Monday, December 10, 2018

#27 - See One of My Favorite Comedians

For about the past year and a half, I have been SO into the podcast My Favorite Murder. It's two women who are into true crime, so most episodes, they each (casually) research a story of a murder and then tell those stories to each other. I love it because Karen Kilgariff is smart, funny, and real, and Georgia Hardstark drinks wine from a can, has super great cats, and seems so kind. Together, they're my favorite kind of pair: the kind of pair who complements each other and seems to see in the other an inspirational piece of themselves. Plus, I appreciate that when they say problematic things (out of ignorance), they immediately admit those mistakes, apologize, and often, make a gesture of their commitment to do better moving forward. At least on the air, they never lose themselves in defensiveness and denial, and I enjoy how they model that behavior, particularly for other white women.

So, after a year and a half of fandom, I was SO stoked that Karen and Georgia were coming to Chicago on their tour. And then, when it came to buy tickets... I realized I couldn't go.

So, there went that.

But, in one of my Murderino groups, someone said, hey, I didn't get tickets to MFM, but The Dollop is coming, does anyone want to to go that? And I was like, YES!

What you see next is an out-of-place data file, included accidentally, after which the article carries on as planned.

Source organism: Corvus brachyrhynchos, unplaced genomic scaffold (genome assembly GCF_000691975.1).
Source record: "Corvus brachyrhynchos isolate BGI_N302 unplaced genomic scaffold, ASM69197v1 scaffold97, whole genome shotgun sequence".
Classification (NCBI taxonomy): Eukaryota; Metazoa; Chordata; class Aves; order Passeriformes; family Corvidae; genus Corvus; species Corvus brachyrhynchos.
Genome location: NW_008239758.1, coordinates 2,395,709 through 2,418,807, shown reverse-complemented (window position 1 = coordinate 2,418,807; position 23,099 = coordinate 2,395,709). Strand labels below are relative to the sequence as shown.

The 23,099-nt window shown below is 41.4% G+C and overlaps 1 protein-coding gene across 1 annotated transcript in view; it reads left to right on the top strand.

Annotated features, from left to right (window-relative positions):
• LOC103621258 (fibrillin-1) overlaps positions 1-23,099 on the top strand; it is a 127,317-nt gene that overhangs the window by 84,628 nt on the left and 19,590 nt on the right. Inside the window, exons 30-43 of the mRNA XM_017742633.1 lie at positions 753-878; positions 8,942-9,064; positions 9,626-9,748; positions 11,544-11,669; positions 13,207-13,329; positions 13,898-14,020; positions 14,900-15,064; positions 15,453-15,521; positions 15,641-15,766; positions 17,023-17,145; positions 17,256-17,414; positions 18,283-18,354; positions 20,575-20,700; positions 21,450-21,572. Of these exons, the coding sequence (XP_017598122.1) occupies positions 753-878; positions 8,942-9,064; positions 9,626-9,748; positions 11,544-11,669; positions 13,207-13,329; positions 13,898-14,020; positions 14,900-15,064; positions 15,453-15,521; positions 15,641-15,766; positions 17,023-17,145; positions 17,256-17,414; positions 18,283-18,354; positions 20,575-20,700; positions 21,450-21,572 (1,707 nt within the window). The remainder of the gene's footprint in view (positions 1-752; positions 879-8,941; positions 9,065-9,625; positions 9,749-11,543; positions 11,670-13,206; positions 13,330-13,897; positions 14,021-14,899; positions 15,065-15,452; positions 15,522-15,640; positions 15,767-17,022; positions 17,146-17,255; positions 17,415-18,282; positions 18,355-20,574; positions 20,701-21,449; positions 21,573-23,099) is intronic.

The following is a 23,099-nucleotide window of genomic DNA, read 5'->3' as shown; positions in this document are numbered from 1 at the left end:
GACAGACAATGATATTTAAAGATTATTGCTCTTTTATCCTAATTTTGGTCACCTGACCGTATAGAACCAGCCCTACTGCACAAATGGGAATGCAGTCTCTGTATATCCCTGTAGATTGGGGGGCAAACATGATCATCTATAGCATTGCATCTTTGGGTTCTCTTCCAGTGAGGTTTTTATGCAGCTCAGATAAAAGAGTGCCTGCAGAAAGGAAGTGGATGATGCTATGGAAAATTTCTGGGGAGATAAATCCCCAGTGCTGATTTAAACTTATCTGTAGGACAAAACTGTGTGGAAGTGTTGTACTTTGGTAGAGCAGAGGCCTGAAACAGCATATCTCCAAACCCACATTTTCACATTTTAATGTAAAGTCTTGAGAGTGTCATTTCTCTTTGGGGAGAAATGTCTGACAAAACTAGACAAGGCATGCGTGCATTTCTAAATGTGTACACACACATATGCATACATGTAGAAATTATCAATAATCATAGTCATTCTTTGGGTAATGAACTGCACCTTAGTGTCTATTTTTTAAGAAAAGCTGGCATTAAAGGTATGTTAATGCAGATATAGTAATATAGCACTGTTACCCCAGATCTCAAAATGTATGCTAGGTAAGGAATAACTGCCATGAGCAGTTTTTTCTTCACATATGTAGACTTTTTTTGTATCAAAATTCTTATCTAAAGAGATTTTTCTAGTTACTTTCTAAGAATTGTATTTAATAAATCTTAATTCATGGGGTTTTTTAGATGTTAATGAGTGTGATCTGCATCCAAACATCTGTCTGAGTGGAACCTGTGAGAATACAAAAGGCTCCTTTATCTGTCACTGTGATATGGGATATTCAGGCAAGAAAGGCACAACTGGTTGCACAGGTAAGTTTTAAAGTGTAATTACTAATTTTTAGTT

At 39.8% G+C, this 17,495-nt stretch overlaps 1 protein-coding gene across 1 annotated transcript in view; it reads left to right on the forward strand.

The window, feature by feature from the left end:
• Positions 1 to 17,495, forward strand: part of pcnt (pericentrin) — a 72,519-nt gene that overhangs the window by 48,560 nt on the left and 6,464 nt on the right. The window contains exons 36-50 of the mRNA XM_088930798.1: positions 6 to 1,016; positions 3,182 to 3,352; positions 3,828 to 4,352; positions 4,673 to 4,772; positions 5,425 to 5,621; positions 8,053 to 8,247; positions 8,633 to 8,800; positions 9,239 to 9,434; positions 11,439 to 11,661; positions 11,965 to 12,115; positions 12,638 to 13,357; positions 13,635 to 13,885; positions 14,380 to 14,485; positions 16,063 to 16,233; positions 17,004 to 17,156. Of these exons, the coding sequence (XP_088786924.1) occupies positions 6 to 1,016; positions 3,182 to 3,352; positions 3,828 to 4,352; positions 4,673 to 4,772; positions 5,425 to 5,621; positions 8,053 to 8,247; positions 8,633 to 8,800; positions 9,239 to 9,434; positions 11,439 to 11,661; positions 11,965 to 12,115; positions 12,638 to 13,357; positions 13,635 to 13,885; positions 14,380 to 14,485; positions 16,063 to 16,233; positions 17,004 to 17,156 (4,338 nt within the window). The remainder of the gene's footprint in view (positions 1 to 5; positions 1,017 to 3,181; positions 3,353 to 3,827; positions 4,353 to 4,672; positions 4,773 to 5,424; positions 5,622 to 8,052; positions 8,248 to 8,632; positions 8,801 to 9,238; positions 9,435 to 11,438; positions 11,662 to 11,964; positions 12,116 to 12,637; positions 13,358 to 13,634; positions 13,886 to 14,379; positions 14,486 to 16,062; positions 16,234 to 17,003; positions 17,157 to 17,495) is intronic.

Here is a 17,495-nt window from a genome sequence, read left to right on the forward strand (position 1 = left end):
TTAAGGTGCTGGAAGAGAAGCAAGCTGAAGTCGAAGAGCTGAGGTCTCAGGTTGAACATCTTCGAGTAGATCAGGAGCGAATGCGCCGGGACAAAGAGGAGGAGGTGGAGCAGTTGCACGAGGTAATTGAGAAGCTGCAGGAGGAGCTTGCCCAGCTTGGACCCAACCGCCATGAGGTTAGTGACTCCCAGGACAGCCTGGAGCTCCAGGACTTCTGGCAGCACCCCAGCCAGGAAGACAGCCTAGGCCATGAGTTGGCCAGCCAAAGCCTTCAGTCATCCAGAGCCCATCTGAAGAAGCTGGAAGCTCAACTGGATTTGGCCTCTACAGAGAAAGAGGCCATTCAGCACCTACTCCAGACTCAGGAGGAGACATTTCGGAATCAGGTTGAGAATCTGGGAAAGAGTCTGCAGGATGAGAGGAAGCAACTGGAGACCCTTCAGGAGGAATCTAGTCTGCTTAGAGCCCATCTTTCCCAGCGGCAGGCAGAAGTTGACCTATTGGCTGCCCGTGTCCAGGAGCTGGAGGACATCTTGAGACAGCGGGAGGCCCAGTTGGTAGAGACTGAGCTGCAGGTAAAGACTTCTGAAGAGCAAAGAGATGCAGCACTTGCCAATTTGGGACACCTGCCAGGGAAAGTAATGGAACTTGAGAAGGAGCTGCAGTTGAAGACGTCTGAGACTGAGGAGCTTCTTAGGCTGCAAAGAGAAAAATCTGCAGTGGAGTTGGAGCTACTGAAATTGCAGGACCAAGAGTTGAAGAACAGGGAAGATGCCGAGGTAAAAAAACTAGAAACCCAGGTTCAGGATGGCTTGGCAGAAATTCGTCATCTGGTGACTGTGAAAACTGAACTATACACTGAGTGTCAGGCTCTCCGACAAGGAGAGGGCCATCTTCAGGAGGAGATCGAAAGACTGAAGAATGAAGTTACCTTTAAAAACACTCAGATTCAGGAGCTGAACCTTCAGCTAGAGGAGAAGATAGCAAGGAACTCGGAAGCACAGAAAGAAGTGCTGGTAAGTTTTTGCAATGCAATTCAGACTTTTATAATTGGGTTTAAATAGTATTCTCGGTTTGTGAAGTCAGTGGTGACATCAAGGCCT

Maybe not an all-time favorite comedian, but I got to go to a live taping of The Dollop, a podcast I started listening to pretty religiously this year. It's an American history podcast where one comedian (Dave Anthony) tells a story from American history to his friend (Gareth Reynolds), who has no idea what the topic is... about. Sometimes, the podcasts are cry-alone-on-the-train-from-laughing funny while others expose our country's deeply problematic and really, shameful past. You never really know which one you're going to get, but I think that's partly why I like it.

Luckily, a new-ish friend and I are both into The Dollop, so even though there were not seats together, we managed to find seats 2 rows apart, met briefly before the show, and laughed about it after. It was a deeee-light. Attending live podcast tapings are now a thing I'm into.

Later that night I went to a bar that was taken over by pirates.

Sunday, December 2, 2018

#40 - Go to Another Book Signing.


I mean, I met Stephanie Izard.

You know, first woman to win Top Chef. Winner of Season 4.

Iron Chef.

Opened the Chicago restaurants Girl and the Goat, Little Goat, and Duck Duck Goat.

And also, a fellow Wolverine ('98).

And she was super chill.

The event wasn't super organized. Walking in, I thought I was in the wrong place. but after asking around, I found Stephanie just chillin the back, giving some feedback to a guy making, what I assume was, the green goddess chicken salad in her new cookbook.

So a few of us hung around until they brought out books. Stephanie apologized for not going a demo, which I wasn't expecting anyways. Then, took us one by one, signed her new book, invited us to take some snacks, and took pictures and such.